The irony of competing for Ireland on St. Patrick's Day isn't lost on 23-year-old Ryan McAnuff.
The short-track speed skater, originally from Oakville Ont., lives and trains in Sherbrooke, Que. alongside his younger brother, 20-year-old Sean McAnuff.
This weekend Ryan is lacing up his skates and fighting for a position at the Short-track Speed Skating World Championships in Montreal under the banner of the Irish flag.
"It will be a lot of fun. I'll have the luck of the Irish for sure," said Ryan, who's competed for Ireland before.
"Last year, we were at a competition in the U.S. on St. Patrick's Day," he said.
"The announcer didn't know we were actually from Ireland and thought we were wearing the suits because of St. Patrick's Day. Everyone in the audience was laughing."
Speed skating is far from the only thing the McAnuff brothers have in common.
Ryan is a recent graduate of Bishop's University in Lennoxville, where he studied biology.
Sean is now in the same program, and both brothers train with the Sherbrooke speed skating team's sports excellence program.
Bringing speed skating to Ireland
The brothers are dual citizens of Canada and Ireland and they're taking it upon themselves to make speed skating an Irish sport.
"Our dad sent an email [to the ice skating association of Ireland] just to inquire about speed skating in Ireland, and there wasn't any at the time," said Ryan. "But the board had an interest in developing the sport."
Since then, the McAnuff family has been instrumental in developing the sport in Ireland.
"Our dad is on the technical committee there and he helped write the rules, and also planned different activities to get kids to try the sport," said Ryan.
When the McAnuff brothers aren't competing in events for Ireland, they're actively pushing to grow the sport in the Irish Republic.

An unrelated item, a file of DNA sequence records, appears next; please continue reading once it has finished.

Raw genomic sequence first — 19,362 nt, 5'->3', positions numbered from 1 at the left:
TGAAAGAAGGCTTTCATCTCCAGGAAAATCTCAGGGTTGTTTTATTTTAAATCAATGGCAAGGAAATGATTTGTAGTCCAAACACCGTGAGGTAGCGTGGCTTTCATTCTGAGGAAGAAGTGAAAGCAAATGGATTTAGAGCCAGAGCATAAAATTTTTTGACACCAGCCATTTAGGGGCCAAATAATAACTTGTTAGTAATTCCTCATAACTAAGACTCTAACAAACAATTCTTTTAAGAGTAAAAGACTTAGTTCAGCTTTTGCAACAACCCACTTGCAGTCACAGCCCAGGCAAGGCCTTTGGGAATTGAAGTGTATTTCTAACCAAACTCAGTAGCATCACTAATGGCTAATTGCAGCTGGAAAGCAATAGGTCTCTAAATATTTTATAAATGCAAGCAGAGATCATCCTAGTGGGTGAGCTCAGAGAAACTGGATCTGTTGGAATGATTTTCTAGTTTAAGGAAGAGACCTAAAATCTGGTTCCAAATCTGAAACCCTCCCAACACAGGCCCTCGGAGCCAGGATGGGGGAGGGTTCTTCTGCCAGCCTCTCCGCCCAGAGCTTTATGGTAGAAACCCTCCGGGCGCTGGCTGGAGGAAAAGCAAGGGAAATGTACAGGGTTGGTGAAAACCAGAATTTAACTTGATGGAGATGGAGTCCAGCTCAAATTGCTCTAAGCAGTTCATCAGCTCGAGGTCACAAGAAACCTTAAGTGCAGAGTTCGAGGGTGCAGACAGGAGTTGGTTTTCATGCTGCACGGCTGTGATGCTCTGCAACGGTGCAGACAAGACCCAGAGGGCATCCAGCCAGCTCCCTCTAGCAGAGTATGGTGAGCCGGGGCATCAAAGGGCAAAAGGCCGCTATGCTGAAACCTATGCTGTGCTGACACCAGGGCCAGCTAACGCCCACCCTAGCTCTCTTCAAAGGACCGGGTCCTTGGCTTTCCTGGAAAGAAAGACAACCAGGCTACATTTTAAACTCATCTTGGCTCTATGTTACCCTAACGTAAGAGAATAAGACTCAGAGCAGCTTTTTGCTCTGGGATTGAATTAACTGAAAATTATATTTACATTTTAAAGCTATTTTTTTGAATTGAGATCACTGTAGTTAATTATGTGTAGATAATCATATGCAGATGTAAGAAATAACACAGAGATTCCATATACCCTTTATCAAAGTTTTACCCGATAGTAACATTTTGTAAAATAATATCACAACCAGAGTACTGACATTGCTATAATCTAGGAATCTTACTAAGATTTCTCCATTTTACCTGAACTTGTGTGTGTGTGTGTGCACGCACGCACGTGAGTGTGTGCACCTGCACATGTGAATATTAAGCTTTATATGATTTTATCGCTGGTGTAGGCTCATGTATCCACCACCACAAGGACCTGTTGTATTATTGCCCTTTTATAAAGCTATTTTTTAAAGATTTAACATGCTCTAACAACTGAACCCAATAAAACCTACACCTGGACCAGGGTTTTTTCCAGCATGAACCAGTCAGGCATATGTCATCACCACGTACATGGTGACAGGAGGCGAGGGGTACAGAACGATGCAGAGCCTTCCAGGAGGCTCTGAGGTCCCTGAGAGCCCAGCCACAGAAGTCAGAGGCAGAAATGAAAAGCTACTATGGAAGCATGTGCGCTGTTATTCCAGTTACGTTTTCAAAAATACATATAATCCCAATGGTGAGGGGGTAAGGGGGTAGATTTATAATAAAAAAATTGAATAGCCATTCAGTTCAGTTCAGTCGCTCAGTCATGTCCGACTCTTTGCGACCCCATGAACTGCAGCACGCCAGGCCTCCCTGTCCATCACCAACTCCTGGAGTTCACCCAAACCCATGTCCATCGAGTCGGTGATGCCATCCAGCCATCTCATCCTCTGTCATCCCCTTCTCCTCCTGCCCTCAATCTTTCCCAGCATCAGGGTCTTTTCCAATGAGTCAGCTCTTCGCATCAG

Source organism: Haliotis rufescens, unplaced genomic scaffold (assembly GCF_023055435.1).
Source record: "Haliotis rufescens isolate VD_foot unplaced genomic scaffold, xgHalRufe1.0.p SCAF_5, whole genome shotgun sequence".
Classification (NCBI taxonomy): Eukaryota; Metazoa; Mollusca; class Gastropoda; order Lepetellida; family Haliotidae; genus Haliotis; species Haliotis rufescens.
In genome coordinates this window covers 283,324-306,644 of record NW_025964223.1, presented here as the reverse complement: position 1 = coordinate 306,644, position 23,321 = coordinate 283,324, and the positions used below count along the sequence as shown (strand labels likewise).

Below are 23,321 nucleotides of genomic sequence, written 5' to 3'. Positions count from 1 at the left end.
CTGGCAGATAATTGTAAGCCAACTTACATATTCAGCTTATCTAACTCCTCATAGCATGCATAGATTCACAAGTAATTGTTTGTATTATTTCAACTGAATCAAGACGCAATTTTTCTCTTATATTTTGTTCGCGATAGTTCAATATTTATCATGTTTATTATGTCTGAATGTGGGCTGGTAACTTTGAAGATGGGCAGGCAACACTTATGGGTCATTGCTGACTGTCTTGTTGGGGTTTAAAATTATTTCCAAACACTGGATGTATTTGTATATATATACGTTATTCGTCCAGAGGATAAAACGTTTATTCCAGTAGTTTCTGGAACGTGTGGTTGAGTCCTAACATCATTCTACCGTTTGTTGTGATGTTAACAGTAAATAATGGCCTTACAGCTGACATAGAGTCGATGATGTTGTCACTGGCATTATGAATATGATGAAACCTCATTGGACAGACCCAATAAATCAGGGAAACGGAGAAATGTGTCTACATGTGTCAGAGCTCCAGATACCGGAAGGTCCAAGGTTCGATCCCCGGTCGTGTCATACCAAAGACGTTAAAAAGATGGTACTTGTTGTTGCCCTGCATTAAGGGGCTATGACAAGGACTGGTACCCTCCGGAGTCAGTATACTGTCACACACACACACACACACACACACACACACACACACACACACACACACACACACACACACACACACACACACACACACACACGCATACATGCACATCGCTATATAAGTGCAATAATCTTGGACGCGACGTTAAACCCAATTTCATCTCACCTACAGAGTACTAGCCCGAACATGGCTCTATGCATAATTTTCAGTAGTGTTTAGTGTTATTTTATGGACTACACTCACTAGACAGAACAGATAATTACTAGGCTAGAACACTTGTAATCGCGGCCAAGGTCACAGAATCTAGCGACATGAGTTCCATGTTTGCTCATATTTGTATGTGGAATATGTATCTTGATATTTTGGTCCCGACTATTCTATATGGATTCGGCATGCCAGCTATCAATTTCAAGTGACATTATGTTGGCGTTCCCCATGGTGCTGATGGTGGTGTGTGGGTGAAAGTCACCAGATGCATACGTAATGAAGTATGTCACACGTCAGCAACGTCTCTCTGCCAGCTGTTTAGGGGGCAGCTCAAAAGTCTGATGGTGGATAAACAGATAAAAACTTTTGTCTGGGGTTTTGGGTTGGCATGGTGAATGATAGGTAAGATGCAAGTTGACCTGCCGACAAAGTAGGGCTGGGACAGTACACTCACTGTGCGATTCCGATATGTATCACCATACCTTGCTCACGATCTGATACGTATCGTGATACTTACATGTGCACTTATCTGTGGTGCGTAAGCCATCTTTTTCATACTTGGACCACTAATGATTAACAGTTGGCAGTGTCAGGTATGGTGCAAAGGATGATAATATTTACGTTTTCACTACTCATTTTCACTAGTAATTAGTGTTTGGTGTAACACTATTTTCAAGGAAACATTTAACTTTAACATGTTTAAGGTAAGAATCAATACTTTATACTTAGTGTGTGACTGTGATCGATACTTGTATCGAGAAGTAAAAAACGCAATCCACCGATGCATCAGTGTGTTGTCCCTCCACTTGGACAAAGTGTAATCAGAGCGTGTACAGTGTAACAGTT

"We've been out to Ireland many times over the Christmas break or throughout winter to run speed skating camps for kids and teenagers mostly, but also some adults," said Sean.
Initially the brothers even had to bring all of the equipment over with them.
"The first camp we ran, we brought helmets, suits, neck guards, gloves and speed skates because Ireland didn't have an inventory," said Ryan. "But now they've got everything except a full set of pads. But we're working on that."
A family affair
The McAnuffs said their love of speed skating has trickled down from their older siblings.
"We have two older brothers as well, who saw speed skating in the 2002 Olympics and thought it looked cool," said Sean. "The town where we were living had a pretty large club, so they started skating and we followed in their footsteps."
He said their older brothers aren't skating anymore but he and Ryan want to bring awareness of winter sports to Ireland.
"Maybe it's a future Olympic sport for Ireland," said Sean, who's hoping this weekend's world championship event will draw more attention to speed skating in the country.
He admits his long-term goal is to skate for Ireland at the 2022 Beijing Olympic games.
Earning a second spot
Sean won't get to race in the world championships this weekend unless Ryan is injured or for some reason can't compete.
Ireland only has one spot at the event this year with Ryan racing and Sean standing by as his first alternate.
"The number of racing spots depends on qualifying spots from last year," explained Ryan. "You have to be in the top 32 in the world to get a second spot."
"So that's my goal for this year — to be top 32 to get a second spot next year for Sean," he said.
Ryan said he's excited to compete this weekend.
"I'll have the Irish flag. Our family is coming, lots of friends from Bishop's University, and the club from Sherbrooke will be coming, so we'll have a great cheering squad from around Canada. And the board from Ireland will have some people there as well, so it will be really cool racing on our big holiday," he said.
The Short-track Speed Skating World Championships starts Friday and runs until Sunday at the Maurice-Richard arena in Montreal.